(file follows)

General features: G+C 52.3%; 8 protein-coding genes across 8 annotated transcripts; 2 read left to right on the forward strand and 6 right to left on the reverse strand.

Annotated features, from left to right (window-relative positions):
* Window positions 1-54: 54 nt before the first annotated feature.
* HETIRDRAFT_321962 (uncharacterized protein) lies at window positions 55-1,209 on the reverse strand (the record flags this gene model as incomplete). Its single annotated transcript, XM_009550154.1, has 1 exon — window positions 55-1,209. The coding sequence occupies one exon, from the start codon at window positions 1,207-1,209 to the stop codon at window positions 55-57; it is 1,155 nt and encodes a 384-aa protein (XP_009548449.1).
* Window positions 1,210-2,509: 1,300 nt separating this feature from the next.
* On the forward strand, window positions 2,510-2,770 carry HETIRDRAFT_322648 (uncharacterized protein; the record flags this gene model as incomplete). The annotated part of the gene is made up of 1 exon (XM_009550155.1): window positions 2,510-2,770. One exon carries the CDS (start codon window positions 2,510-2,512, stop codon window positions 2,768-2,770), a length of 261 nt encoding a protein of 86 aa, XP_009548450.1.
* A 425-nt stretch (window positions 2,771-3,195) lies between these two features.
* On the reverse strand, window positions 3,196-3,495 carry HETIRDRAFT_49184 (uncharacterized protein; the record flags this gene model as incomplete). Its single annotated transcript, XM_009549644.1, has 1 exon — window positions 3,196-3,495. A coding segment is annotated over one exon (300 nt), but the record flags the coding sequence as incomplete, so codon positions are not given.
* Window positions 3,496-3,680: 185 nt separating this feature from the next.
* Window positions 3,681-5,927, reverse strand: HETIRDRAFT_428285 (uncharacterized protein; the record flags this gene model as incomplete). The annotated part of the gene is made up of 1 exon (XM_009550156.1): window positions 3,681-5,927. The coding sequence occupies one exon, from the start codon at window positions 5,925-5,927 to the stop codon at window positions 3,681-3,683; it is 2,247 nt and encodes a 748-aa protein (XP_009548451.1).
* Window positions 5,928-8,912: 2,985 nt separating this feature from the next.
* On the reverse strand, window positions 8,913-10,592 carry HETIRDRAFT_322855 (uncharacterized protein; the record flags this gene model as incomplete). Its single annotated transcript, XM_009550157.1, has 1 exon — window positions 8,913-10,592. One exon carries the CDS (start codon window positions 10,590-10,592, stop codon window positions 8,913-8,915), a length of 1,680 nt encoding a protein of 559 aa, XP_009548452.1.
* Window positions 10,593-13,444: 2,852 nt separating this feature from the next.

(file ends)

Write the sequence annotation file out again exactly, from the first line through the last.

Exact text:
General features: G+C 52.3%; 8 protein-coding genes across 8 annotated transcripts; 2 read left to right on the forward strand and 6 right to left on the reverse strand.

Annotated features, from left to right (window-relative positions):
* Window positions 1-54: 54 nt before the first annotated feature.
* HETIRDRAFT_321962 (uncharacterized protein) lies at window positions 55-1,209 on the reverse strand (the record flags this gene model as incomplete). Its single annotated transcript, XM_009550154.1, has 1 exon — window positions 55-1,209. The coding sequence occupies one exon, from the start codon at window positions 1,207-1,209 to the stop codon at window positions 55-57; it is 1,155 nt and encodes a 384-aa protein (XP_009548449.1).
* Window positions 1,210-2,509: 1,300 nt separating this feature from the next.
* On the forward strand, window positions 2,510-2,770 carry HETIRDRAFT_322648 (uncharacterized protein; the record flags this gene model as incomplete). The annotated part of the gene is made up of 1 exon (XM_009550155.1): window positions 2,510-2,770. One exon carries the CDS (start codon window positions 2,510-2,512, stop codon window positions 2,768-2,770), a length of 261 nt encoding a protein of 86 aa, XP_009548450.1.
* A 425-nt stretch (window positions 2,771-3,195) lies between these two features.
* On the reverse strand, window positions 3,196-3,495 carry HETIRDRAFT_49184 (uncharacterized protein; the record flags this gene model as incomplete). Its single annotated transcript, XM_009549644.1, has 1 exon — window positions 3,196-3,495. A coding segment is annotated over one exon (300 nt), but the record flags the coding sequence as incomplete, so codon positions are not given.
* Window positions 3,496-3,680: 185 nt separating this feature from the next.
* Window positions 3,681-5,927, reverse strand: HETIRDRAFT_428285 (uncharacterized protein; the record flags this gene model as incomplete). The annotated part of the gene is made up of 1 exon (XM_009550156.1): window positions 3,681-5,927. The coding sequence occupies one exon, from the start codon at window positions 5,925-5,927 to the stop codon at window positions 3,681-3,683; it is 2,247 nt and encodes a 748-aa protein (XP_009548451.1).
* Window positions 5,928-8,912: 2,985 nt separating this feature from the next.
* On the reverse strand, window positions 8,913-10,592 carry HETIRDRAFT_322855 (uncharacterized protein; the record flags this gene model as incomplete). Its single annotated transcript, XM_009550157.1, has 1 exon — window positions 8,913-10,592. One exon carries the CDS (start codon window positions 10,590-10,592, stop codon window positions 8,913-8,915), a length of 1,680 nt encoding a protein of 559 aa, XP_009548452.1.
* Window positions 10,593-13,444: 2,852 nt separating this feature from the next.